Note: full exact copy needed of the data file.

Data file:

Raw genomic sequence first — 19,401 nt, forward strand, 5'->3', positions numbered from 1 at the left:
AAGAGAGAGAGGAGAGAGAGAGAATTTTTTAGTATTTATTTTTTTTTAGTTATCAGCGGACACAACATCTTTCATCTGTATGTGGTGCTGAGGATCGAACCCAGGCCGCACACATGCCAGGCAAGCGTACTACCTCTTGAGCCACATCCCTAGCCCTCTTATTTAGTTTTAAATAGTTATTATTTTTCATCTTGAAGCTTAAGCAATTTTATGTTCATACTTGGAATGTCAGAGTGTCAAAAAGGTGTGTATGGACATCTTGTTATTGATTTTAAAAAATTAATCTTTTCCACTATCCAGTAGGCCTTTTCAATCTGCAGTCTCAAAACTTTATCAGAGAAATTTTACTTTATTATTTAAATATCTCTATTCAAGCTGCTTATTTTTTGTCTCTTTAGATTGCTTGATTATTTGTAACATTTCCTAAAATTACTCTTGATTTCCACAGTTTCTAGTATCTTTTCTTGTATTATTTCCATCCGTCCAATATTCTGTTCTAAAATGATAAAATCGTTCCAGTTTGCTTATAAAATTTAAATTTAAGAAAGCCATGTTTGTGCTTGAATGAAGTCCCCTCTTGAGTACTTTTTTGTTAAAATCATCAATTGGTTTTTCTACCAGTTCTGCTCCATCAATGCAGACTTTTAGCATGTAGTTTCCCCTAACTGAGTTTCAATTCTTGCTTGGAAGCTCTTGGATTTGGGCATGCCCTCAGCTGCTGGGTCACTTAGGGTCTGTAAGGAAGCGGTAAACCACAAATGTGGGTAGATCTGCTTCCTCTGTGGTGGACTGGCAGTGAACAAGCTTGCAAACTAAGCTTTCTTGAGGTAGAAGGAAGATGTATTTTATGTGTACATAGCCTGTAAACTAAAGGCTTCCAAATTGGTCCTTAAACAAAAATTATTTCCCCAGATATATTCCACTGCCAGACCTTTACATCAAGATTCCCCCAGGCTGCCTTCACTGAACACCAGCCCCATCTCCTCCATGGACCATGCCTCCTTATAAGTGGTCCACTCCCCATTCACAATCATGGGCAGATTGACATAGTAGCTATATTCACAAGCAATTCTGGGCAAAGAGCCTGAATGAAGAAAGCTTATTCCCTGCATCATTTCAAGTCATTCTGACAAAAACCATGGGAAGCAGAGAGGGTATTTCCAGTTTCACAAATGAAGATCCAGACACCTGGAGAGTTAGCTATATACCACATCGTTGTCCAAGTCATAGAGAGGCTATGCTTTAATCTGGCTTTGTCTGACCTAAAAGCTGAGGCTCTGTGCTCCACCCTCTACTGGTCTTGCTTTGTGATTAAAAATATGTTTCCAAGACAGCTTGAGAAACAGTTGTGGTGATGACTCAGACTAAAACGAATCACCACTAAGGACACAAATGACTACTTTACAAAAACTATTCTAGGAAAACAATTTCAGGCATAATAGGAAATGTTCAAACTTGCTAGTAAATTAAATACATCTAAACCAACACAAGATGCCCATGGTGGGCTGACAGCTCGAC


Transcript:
Raw genomic sequence first — 19,401 nt, forward strand, 5'->3', positions numbered from 1 at the left:
AAGAGAGAGAGGAGAGAGAGAGAATTTTTTAGTATTTATTTTTTTTTAGTTATCAGCGGACACAACATCTTTCATCTGTATGTGGTGCTGAGGATCGAACCCAGGCCGCACACATGCCAGGCAAGCGTACTACCTCTTGAGCCACATCCCTAGCCCTCTTATTTAGTTTTAAATAGTTATTATTTTTCATCTTGAAGCTTAAGCAATTTTATGTTCATACTTGGAATGTCAGAGTGTCAAAAAGGTGTGTATGGACATCTTGTTATTGATTTTAAAAAATTAATCTTTTCCACTATCCAGTAGGCCTTTTCAATCTGCAGTCTCAAAACTTTATCAGAGAAATTTTACTTTATTATTTAAATATCTCTATTCAAGCTGCTTATTTTTTGTCTCTTTAGATTGCTTGATTATTTGTAACATTTCCTAAAATTACTCTTGATTTCCACAGTTTCTAGTATCTTTTCTTGTATTATTTCCATCCGTCCAATATTCTGTTCTAAAATGATAAAATCGTTCCAGTTTGCTTATAAAATTTAAATTTAAGAAAGCCATGTTTGTGCTTGAATGAAGTCCCCTCTTGAGTACTTTTTTGTTAAAATCATCAATTGGTTTTTCTACCAGTTCTGCTCCATCAATGCAGACTTTTAGCATGTAGTTTCCCCTAACTGAGTTTCAATTCTTGCTTGGAAGCTCTTGGATTTGGGCATGCCCTCAGCTGCTGGGTCACTTAGGGTCTGTAAGGAAGCGGTAAACCACAAATGTGGGTAGATCTGCTTCCTCTGTGGTGGACTGGCAGTGAACAAGCTTGCAAACTAAGCTTTCTTGAGGTAGAAGGAAGATGTATTTTATGTGTACATAGCCTGTAAACTAAAGGCTTCCAAATTGGTCCTTAAACAAAAATTATTTCCCCAGATATATTCCACTGCCAGACCTTTACATCAAGATTCCCCCAGGCTGCCTTCACTGAACACCAGCCCCATCTCCTCCATGGACCATGCCTCCTTATAAGTGGTCCACTCCCCATTCACAATCATGGGCAGATTGACATAGTAGCTATATTCACAAGCAATTCTGGGCAAAGAGCCTGAATGAAGAAAGCTTATTCCCTGCATCATTTCAAGTCATTCTGACAAAAACCATGGGAAGCAGAGAGGGTATTTCCAGTTTCACAAATGAAGATCCAGACACCTGGAGAGTTAGCTATATACCACATCGTTGTCCAAGTCATAGAGAGGCTATGCTTTAATCTGGCTTTGTCTGACCTAAAAGCTGAGGCTCTGTGCTCCACCCTCTACTGGTCTTGCTTTGTGATTAAAAATATGTTTCCAAGACAGCTTGAGAAACAGTTGTGGTGATGACTCAGACTAAAACGAATCACCACTAAGGACACAAATGACTACTTTACAAAAACTATTCTAGGAAAACAATTTCAGGCATAATAGGAAATGTTCAAACTTGCTAGTAAATTAAATACATCTAAACCAACACAAGATGCCCATGGTGGGCTGACAGCTCGAC